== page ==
Valéria received her PhD in Decision Sciences from INSEAD France in 2006. Prior to joining the PhD program at INSEAD, Valeria has worked in São Paulo for General Electric Plastics South America, Editora Abril (magazine publisher), and Banco Frances e Brasileiro (subsidiary of Credit Lyonnais in Brazil).
Can supervise: YES
consumer behaviour, judgment and decision making, interpersonal influence, combining opinions.
Buyer Behaviour (Postgraduate)
Noguti, V & Russell, CA 2015, 'The Moderating Role of Social Norms on the Effects of Product Placement in Television Fiction: A Field Study in Brazil', Journal of Current Issues and Research in Advertising, vol. 36, no. 1, pp. 20-34.View/Download from: Publisher's site
Noguti, V & Russell, CA 2014, 'Normative Influences on Product Placement Effects: Alcohol Brands in Television Series and the Influence of Presumed Influence', Journal Of Advertising, vol. 43, no. 1, pp. 46-62.View/Download from: Publisher's site
Noguti, V, Singh, S & Waller, DS 2019, 'Gender differences in motivations to use social networking sites' in Gender and Diversity: Concepts, Methodologies, Tools, and Applications, IGI Global, Hershey, PA, USA, pp. 1565-1580.View/Download from: UTS OPUS or Publisher's site
© 2019 by IGI Global. All rights reserved. This chapter investigates gender differences in motivations to use social networking sites (SNS), a subset of social media. The present research focuses on Facebook given its prominence among currently available SNS. Analysing a survey of university students in Australia, the results indicate that female consumers are more likely than male consumers to use Facebook to seek information (to research and learn new things and to discuss products and brands) and for convenience (to obtain things with little effort). Both of these reasons in turn relate positively to their degree of engagement on Facebook, where engagement is operationalized as cognitive absorption which is a state of deep involvement with an activity.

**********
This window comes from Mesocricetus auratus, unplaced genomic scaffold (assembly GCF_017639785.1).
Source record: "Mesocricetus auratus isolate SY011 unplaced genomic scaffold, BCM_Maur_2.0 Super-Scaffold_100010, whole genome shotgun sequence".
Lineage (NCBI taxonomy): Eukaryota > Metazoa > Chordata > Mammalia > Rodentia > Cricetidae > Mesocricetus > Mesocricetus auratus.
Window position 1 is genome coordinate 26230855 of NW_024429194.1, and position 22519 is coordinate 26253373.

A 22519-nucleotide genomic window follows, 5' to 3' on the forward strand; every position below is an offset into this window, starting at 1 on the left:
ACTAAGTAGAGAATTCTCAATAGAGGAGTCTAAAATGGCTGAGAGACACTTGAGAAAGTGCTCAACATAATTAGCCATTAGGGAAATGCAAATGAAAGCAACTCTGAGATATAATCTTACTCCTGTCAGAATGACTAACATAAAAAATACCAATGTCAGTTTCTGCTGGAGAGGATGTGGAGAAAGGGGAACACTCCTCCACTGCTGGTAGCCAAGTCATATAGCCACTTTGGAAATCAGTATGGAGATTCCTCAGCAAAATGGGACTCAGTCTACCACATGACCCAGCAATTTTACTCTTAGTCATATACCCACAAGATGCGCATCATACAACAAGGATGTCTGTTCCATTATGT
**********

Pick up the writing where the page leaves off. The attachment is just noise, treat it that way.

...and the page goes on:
Noguti, V, Singh, S & Waller, DS 2016, 'Gender Differences in Motivations to Use Social Networking Sites' in English, R & Johns, R (eds), Gender Considerations in Online Consumption Behavior and Internet Use, IGI Global, Hershey PA, USA, pp. 32-49.View/Download from: UTS OPUS or Publisher's site
This chapter investigates gender differences in motivations to use social networking sites (SNS), a subset of social media. The present research focuses on Facebook given its prominence among currently available SNS. Analysing a survey of university students in Australia, the results indicate that female consumers are more likely than male consumers to use Facebook to seek information (to research and learn new things and to discuss products and brands) and for convenience (to obtain things with little effort). Both of these reasons in turn relate positively to their degree of engagement on Facebook, where engagement is operationalized as cognitive absorption which is a state of deep involvement with an activity.
Noguti, V & Russell, CA 2013, 'The importance of the social context on the impact of product placements' in Rosengren, Sara, Dahlen, Micael, Okazaki & Shintaro (eds), Advances in Advertising Research (Vol. IV), Springer Gabler, Wiesbaden, pp. 115-130.View/Download from: UTS OPUS or Publisher's site